Posted In: Access
Tags:
Areas: ,

Subscribe

Subscribe to the RSS feed to receive updates, and follow us on Twitter & Facebook

12 Responses to Kentucky’s Bridge To Nowhere

  1. gr8belayr November 13, 2008 at 11:35 am #

    So yah, not having offically climbed in the Red in like 3 years, I prolly don’t have much standing to comment on this but…

    I read this and went, “Oh man I really hope that this can be avoided, it really sucks, climbers finally get an area that is ‘safe’ and now it’s up for grabs again!” Once I settled down and started thinking rational again, I had a couple questions (that were not answered by the Kentucky website nor Muir Valley’s);

    Did any climbers or climbing org’s attend the meetings in October?

    The planning stuff indicates there is no funding and no proposed start date for this project. What is the possible expected start time?

    GD Star Rating
    loading...
  2. Narc November 13, 2008 at 11:42 am #

    I believe that they are trying to bring attention to this issue as most climbers didn’t really know anything about it in enough time to attend the first meeting.

    The owners of Muir Valley are working with the Access Fund and they have been in contact with the State of KY.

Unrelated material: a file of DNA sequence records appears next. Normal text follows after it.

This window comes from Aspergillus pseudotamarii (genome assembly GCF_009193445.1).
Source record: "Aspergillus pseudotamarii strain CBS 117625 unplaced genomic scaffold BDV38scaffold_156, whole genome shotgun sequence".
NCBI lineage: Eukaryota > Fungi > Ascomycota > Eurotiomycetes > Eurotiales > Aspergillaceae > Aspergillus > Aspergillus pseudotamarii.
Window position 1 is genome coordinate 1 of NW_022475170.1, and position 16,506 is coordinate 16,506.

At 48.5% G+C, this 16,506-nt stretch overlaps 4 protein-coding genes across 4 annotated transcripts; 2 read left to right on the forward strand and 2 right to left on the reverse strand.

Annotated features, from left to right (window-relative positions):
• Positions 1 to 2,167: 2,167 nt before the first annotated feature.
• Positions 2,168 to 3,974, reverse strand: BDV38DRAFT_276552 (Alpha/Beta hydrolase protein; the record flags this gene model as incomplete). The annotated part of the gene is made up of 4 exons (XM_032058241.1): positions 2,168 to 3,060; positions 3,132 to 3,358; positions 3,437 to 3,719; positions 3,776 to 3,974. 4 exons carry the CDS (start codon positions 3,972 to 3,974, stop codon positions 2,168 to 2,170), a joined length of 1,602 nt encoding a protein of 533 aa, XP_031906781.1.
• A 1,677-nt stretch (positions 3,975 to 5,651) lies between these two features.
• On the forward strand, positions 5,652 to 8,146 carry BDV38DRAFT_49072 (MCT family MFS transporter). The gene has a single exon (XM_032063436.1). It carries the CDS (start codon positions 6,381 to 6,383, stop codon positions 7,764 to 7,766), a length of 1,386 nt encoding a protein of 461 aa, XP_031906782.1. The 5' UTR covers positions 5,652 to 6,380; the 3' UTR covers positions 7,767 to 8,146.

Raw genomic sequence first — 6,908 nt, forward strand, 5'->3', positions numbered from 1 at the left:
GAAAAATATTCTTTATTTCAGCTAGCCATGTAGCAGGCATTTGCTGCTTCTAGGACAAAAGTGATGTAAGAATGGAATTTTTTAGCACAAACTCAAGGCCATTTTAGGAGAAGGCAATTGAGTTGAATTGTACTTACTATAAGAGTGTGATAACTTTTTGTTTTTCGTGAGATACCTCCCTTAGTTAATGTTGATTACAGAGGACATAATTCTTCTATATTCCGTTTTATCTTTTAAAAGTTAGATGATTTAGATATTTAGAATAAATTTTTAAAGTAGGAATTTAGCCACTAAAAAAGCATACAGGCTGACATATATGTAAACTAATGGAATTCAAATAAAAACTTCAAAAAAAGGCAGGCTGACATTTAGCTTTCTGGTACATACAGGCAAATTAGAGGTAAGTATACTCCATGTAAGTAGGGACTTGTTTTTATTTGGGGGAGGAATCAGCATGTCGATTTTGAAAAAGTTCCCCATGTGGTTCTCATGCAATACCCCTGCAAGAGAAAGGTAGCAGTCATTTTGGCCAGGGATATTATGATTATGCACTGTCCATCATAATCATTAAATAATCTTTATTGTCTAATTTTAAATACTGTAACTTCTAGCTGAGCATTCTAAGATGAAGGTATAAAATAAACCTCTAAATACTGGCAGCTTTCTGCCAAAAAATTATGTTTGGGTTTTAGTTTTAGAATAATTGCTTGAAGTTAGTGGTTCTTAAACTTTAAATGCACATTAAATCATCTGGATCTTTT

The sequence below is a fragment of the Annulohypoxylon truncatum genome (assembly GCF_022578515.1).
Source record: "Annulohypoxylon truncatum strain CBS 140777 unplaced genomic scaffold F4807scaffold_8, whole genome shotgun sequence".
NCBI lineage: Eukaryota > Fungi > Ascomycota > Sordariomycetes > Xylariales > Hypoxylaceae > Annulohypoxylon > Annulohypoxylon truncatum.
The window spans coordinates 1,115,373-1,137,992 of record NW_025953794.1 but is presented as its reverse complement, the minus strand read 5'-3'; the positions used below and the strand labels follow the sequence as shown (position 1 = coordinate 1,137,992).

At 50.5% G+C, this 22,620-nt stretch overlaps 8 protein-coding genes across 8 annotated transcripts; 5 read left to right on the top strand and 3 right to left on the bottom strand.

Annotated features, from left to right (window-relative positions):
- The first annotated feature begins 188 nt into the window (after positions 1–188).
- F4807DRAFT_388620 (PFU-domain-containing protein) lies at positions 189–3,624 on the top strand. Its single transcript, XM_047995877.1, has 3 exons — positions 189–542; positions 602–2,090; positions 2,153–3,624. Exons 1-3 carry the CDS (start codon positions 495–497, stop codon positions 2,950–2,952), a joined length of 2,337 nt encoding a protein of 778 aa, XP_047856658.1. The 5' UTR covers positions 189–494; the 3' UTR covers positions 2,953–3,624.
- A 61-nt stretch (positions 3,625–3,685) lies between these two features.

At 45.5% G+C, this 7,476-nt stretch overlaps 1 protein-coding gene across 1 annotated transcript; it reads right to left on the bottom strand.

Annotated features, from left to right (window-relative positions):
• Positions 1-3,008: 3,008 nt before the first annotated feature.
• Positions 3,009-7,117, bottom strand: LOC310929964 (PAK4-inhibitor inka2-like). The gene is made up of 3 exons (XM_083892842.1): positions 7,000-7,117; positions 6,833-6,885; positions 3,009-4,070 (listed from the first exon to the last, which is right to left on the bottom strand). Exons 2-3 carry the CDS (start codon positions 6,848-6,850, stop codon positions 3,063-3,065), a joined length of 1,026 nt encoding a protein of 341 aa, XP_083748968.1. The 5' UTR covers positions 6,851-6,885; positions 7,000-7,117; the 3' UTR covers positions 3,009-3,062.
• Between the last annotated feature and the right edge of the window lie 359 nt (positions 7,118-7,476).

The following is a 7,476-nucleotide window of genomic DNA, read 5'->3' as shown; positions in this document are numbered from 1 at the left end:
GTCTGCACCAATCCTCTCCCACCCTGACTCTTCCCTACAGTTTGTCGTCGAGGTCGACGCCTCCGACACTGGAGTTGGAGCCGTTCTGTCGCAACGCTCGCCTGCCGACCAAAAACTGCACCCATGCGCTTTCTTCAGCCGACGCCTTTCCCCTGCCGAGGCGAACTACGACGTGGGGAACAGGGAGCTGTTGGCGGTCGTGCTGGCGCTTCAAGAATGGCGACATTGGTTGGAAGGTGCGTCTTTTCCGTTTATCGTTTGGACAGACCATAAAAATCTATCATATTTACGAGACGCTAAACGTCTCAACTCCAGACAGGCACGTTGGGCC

GD Star Rating
    loading...
  3. gr8belayr November 13, 2008 at 3:11 pm #

    Seems like Kentucky politics as usual. Don’t tell the people it might affect – otherwise they might object too much. Even tho it is only a “climbing area” I wonder if they would be so quick to pave over it if they counted the actual ‘economic stimulus’ that climbers bring to the area in general.

    GD Star Rating
    loading...
  4. Narc November 13, 2008 at 3:23 pm #

    The gist of the information I was sent is that locals would rather see someone else’s land besides their own impacted which makes Muir Valley an easier target.

    Something tells me the people living in the directly adjacent area would probably rather see climbers go away but the economic impact of climbers to the greater surrounding is obviously quite large.

    GD Star Rating
    loading...
  5. sock hands November 13, 2008 at 3:44 pm #

    i suppose in these unsteady times it would be inappropriate to make monkeywrench gang references

    GD Star Rating
    loading...
  6. Chris November 13, 2008 at 5:56 pm #

    Getting some attention. Back and forth with redriverclimbing.com and climbingnarc.com.

    http://www.redriverclimbing.com/viewtopic.php?t=10903&sid=6147890b711d33d4f5b9b9335e495e5c